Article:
Regional summer climate variability and change over North America in the 20th Century
Author(s)Nikiel, Catherine Anna
Massachusetts Institute of Technology. Department of Civil and Environmental Engineering.
Elfatih A.B. Eltahir.
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The climate of North America reflects the natural variability of global atmospheric circulation, and is impacted by two primary anthropogenic forcings: increasing concentrations of greenhouse gases (GHG) and Land Use/Land Cover Change (LULC). The objective of this thesis is to quantify the relative impacts that these two anthropogenic forcings have had on summer climate over North America in the course of the 20th century. Simulations are conducted spanning the full 20th century over the United States to the east of the Rocky Mountains, and analysis of model simulations and observations is carried out with a focus on the Midwestern United States. This region has exhibited significant changes in climate from the early to late 20th century, and has been impacted not only by increasing GHG concentrations but by rapid and extensive agricultural LULC changes. These land use changes can be broken into three components: expansion of agriculture, expansion of irrigated cropland, and agricultural intensification in the form of linear productivity gains for corn and soybean. The simulations in this thesis use a modified version of the MIT Regional Climate Model (MRCM). New input data sets are used in order to represent contemporaneous and evolving lateral and surface boundary conditions. Studies in the past have shown a link between LULC changes and regional/local climate change, and in particular cropland-influenced climatic change in regions with high agricultural intensity. This thesis adopts an approach involving the application of long-term simulations of historic LULC evolution in conjunction with appropriate scenarios of GHG concentrations. Two sets of simulations are run using either ERA20C or CERA20C 20th century reanalysis data from the European Centre for Medium-Range Weather Forecasting. The simulations are conducted from 1900 or 1901 to 2005 based on data availability, at 30 km resolution on 18 vertical pressure levels. Analysis of changes from 1920-1949 to 1970-1999 show that in most cases, the regional climate impacts from vegetation development in the study area over this period outweigh the impacts from greenhouse gases, but in all variables except temperature, the combined impacts of LULC and GHG alone are not adequate to reproduce the observed climate changes. The analysis of background conditions points to the potentially strong impact of internal variability, and the strong influence that the assumed boundary conditions based on reanalysis data can impose on model results.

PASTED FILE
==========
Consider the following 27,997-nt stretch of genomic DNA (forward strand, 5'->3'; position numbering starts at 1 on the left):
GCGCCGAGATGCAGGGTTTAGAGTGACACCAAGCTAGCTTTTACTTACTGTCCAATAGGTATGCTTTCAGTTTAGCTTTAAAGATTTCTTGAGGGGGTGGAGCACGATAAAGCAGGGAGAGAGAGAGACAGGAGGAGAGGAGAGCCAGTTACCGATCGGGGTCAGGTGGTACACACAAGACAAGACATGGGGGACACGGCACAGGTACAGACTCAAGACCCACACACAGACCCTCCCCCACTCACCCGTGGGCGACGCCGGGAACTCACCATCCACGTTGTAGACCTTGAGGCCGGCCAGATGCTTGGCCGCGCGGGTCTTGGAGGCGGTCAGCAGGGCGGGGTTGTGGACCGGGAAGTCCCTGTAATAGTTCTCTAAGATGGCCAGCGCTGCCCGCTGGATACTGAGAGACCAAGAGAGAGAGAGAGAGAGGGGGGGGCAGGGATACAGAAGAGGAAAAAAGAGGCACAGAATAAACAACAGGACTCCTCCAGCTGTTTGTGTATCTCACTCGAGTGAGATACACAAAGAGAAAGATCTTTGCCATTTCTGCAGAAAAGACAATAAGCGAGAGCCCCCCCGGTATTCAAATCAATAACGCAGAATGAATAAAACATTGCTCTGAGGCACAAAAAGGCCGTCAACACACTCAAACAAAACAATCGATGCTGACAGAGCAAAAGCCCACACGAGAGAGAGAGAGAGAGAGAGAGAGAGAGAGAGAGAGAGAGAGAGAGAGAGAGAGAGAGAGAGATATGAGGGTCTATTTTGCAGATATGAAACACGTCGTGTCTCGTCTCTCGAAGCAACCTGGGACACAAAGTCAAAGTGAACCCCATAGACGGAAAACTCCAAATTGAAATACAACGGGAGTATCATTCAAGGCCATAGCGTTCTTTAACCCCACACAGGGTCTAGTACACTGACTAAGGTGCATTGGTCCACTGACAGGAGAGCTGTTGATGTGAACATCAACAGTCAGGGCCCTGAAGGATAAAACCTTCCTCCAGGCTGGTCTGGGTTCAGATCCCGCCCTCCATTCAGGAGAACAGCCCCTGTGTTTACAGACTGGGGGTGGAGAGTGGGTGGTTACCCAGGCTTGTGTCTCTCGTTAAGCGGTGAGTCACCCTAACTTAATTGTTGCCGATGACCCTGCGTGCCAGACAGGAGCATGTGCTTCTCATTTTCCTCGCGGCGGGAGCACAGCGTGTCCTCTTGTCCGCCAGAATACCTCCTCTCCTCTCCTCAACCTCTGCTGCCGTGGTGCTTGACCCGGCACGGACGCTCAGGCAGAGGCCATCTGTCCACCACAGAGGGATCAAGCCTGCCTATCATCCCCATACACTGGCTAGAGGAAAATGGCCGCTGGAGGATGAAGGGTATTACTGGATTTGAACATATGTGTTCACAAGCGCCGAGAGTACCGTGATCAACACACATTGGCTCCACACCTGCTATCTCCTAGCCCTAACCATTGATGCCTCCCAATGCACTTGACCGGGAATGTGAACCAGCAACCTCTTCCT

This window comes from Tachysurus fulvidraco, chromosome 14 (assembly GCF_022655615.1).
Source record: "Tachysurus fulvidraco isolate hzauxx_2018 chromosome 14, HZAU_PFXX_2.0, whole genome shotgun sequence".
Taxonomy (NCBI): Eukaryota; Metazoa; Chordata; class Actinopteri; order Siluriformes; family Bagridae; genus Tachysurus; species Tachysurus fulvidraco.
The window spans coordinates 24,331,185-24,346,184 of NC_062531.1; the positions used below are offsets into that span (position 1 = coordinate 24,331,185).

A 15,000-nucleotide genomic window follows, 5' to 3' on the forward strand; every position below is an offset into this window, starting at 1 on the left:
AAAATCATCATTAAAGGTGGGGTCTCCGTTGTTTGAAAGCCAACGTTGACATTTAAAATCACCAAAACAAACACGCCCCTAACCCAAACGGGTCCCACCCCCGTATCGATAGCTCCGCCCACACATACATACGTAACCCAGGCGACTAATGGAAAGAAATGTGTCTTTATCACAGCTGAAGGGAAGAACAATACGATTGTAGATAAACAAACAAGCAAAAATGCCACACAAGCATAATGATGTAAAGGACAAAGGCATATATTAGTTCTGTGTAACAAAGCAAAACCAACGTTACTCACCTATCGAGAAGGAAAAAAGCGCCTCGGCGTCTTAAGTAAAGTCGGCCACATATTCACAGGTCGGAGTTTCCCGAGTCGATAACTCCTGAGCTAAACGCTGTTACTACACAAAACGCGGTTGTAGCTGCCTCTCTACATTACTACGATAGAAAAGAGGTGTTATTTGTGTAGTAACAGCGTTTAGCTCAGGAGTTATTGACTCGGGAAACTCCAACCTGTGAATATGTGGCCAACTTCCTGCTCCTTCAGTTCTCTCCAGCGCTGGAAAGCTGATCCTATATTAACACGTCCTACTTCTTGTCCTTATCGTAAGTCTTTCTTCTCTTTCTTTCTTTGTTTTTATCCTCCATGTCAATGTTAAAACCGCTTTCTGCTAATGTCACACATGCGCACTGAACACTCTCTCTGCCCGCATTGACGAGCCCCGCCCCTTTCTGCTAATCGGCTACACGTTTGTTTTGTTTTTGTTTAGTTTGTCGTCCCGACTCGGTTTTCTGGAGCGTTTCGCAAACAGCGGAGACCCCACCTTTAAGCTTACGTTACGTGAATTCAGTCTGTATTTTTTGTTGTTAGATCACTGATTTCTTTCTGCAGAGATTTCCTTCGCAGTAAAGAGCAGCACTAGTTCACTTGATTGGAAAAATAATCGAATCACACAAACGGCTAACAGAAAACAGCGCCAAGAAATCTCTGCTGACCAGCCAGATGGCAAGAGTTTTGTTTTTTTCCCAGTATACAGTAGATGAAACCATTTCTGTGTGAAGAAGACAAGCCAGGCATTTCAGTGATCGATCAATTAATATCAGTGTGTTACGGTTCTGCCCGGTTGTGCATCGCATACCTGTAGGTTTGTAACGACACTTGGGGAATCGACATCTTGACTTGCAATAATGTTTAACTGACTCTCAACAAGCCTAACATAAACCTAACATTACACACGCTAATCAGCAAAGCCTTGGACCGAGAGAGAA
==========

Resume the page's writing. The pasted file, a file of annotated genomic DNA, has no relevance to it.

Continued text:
Thesis: S.M., Massachusetts Institute of Technology, Department of Civil and Environmental Engineering, 2018.Cataloged from PDF version of thesis.Includes bibliographical references (pages 119-131).
DepartmentMassachusetts Institute of Technology. Department of Civil and Environmental Engineering.
Massachusetts Institute of Technology
Civil and Environmental Engineering.